It’s just an old wood ladder, but appeared to be strong and sturdy
Cool old ladder has groove marks in the wood where many hands and feet pass
Cool ceiling complete with bats! Looks like a space craft!
It was really cool seeing all the Taino petroglyphs. I have read that this cave has more petroglyphs than any other site in Puerto Rico! I don’t know what they symbolized but it reminded me that this island has so many layers of history to it. Long before Columbus landed, the island was thriving.
Whole rock walls covered in petroglyphs
For being so open to the elements and visitors I thought it was remarkably well-maintained. I always find it so interesting that in Puerto Rico for the most part things are just left to the people to explore. A very populist notion of live and let live that I find really appealing, especially to my sense of adventure and freedom.
Since we were the last ones there we had a few minutes before dark to take a few fun shots. It would be an awesome place to do a proper photoshoot.
Then we were off! We snuck out through the same gate that we entered.
Squeezing through the gate
Later that night we went out to have shrimp pizza in Hatillo under the light of a brilliant full moon.
Another magical day in Borinken
Here’s a little video of our time at the caves and statue. Enjoy.
Internet is one of those modern conveniences that is just….. so nice to have. Checking in on Facebook, paying bills or looking how to do things on youtube. We haven’t “hooked” up internet service here yet, but we’ve always had some signal of some sort to utilize. It is probably more of a personal challenge to find alternate ways of connecting than any actual reason. In the process you can learn all kinds of new things about networking and radios.
When we first arrived the only way to get an open signal was to be on top of the cabana on the corner of the house. Usually this was in the sun or rain! This is what I will consider internet v1.0. It was much easier than packing up and going to a cafe, plus we didn’t have to buy coffee or sit outside some place and look like moochers. We could mooch from our own home!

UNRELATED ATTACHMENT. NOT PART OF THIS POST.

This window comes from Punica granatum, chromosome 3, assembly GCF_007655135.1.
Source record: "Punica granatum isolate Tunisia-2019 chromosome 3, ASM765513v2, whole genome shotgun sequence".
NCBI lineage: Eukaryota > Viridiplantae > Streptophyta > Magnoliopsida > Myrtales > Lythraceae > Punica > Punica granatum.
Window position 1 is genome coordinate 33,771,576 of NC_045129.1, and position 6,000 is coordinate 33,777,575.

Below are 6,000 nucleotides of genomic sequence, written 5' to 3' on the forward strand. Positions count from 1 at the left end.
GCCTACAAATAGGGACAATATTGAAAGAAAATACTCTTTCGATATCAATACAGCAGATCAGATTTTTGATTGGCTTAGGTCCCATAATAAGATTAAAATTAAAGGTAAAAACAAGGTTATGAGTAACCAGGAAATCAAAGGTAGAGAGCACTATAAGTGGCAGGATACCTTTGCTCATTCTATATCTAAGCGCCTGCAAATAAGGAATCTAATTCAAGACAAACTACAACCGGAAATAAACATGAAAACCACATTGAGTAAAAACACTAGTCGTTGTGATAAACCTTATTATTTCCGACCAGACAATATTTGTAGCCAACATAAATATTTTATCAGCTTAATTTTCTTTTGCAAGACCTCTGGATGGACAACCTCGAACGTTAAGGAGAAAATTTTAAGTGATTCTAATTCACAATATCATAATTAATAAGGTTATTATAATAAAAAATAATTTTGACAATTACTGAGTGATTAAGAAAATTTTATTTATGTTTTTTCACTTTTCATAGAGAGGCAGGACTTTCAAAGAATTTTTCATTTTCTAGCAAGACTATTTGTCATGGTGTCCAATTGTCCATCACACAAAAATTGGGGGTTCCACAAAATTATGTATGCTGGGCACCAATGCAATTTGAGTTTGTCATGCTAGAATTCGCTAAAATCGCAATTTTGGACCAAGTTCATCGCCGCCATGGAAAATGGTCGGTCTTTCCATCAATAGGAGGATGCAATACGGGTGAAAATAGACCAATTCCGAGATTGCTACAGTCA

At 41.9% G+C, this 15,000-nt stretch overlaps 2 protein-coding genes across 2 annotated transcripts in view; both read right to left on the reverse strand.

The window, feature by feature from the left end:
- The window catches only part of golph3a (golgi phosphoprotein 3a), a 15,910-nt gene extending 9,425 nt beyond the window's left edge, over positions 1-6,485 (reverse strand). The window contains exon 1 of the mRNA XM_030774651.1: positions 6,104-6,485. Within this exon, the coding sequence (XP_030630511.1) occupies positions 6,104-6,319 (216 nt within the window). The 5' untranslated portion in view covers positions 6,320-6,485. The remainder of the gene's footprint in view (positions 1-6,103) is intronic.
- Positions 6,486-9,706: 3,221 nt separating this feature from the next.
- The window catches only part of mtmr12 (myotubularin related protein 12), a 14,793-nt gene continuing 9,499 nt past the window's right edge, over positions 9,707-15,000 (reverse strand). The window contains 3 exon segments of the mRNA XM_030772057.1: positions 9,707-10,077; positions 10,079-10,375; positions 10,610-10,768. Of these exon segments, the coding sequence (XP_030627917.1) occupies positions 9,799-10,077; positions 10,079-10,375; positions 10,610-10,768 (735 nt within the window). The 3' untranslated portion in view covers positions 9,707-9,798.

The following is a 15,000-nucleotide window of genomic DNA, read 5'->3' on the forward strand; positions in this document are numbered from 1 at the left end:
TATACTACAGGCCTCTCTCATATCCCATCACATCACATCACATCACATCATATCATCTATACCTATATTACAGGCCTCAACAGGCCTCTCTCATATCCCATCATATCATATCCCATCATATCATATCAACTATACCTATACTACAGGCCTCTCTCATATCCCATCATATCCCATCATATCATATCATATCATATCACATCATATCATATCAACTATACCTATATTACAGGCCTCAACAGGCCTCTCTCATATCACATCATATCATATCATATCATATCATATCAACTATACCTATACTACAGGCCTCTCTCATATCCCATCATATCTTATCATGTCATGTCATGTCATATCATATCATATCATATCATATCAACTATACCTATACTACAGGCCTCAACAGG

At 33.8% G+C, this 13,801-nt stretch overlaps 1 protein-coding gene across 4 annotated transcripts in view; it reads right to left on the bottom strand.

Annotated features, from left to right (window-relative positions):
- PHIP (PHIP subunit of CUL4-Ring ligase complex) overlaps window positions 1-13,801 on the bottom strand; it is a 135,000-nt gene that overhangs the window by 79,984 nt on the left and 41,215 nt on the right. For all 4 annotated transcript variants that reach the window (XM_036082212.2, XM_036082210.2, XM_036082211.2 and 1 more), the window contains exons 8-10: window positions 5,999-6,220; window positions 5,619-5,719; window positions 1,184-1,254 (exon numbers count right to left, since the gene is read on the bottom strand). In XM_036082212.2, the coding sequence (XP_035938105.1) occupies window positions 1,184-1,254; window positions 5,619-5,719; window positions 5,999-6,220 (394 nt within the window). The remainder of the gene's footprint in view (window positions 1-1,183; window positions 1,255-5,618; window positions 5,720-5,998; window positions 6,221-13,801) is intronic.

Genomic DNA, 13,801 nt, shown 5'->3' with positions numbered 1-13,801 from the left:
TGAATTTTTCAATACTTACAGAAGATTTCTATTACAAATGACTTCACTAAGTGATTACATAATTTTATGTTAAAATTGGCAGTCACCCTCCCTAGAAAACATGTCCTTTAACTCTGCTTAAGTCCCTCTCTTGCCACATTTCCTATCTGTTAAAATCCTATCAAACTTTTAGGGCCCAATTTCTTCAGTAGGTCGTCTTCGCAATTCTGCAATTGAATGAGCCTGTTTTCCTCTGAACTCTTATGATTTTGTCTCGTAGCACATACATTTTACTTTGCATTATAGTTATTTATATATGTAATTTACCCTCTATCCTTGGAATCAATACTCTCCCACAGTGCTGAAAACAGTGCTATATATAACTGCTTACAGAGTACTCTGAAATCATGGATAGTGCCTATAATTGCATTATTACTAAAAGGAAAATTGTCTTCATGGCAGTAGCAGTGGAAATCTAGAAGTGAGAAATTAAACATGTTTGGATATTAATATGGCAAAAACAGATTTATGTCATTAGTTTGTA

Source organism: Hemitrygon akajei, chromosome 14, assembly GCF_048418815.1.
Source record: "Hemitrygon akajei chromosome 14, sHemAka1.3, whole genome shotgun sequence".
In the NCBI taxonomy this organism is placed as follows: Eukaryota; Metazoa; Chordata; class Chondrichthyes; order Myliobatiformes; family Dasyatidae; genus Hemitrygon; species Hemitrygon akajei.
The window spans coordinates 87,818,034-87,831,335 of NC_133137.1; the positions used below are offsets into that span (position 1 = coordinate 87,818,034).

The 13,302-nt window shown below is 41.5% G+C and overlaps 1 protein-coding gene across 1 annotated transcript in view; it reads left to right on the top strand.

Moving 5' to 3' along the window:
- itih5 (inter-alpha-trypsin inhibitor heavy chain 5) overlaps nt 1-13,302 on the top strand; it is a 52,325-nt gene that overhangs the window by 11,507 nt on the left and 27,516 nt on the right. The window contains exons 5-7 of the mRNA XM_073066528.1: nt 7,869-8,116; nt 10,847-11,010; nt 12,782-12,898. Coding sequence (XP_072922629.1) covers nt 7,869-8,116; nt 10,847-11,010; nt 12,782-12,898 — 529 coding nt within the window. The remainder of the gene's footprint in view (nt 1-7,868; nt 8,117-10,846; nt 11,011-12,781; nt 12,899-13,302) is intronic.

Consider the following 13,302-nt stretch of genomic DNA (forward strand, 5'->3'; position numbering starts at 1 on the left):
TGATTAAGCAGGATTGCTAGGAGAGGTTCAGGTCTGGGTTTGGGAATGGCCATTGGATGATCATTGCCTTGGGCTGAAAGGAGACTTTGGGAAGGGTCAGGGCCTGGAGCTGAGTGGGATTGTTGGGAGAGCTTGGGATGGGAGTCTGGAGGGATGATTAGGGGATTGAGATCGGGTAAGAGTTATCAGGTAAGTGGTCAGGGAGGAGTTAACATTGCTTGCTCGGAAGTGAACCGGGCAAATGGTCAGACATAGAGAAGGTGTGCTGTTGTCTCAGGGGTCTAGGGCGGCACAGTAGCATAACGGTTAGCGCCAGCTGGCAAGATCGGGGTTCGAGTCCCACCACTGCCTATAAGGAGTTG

I then figured out how to setup a repeater bridge by installing a Linux variant DD-WRT on a Linksys router. The bridge would take the internet signal from yonder and repeat it so that we had wireless access from within the cabana! It needed to be waterproof so I bought a plastic trashcan from the dollar store, drilled holes for the antennas and hung it upside down. I had to hang it upside down to keep the rain from draining into the antenna holes.
Version 2.0 worked really well, it was nice to sit inside the cabana and have access. Of course with both 1.0 and 2.0 the speeds were pretty much dialup. The Access Point we were using was pretty far away. Eventually the trees grew tall enough to block our access. We had to find another source!
We had been talking to our neighbor about the idea of paying for a share of his internet and in return he would put his wireless router in his window nearest our property to get a good line of sight link to our wireless bridge. Well this worked out really well! This was version 3.0 and I even made a little wood box for it out of scrap T-111 because the plastic trashcan disintegrated in the sun!! The speeds were MUCH faster and it worked really well.
Forward to the cabin being built and wanting to have internet over there. It is easily 500 feet and there is a forest between the router box, so no signal is going to make it over there. We had already put in an electricity line and I did some research.